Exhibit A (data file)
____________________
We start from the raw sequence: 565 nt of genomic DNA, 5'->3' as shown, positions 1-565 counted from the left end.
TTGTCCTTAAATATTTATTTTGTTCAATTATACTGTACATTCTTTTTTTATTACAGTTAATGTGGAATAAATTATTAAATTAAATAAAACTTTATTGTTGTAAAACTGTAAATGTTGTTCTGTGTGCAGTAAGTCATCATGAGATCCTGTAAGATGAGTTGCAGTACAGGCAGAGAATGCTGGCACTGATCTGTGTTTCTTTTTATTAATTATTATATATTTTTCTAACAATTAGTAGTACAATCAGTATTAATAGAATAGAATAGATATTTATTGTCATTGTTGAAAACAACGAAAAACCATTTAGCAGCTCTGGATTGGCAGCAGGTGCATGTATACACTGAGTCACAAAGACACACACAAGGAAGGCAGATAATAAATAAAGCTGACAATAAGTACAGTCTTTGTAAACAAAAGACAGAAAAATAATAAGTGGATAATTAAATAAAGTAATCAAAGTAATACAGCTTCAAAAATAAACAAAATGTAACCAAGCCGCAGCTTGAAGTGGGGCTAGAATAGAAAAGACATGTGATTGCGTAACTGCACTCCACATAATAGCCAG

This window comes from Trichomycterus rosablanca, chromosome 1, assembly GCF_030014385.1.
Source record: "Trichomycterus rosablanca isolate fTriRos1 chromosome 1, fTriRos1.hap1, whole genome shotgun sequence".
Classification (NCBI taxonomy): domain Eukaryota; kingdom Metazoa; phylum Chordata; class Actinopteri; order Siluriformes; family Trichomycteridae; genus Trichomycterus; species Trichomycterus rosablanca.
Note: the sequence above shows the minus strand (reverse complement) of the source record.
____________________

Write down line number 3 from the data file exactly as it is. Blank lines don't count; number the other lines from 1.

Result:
This window comes from Trichomycterus rosablanca, chromosome 1, assembly GCF_030014385.1.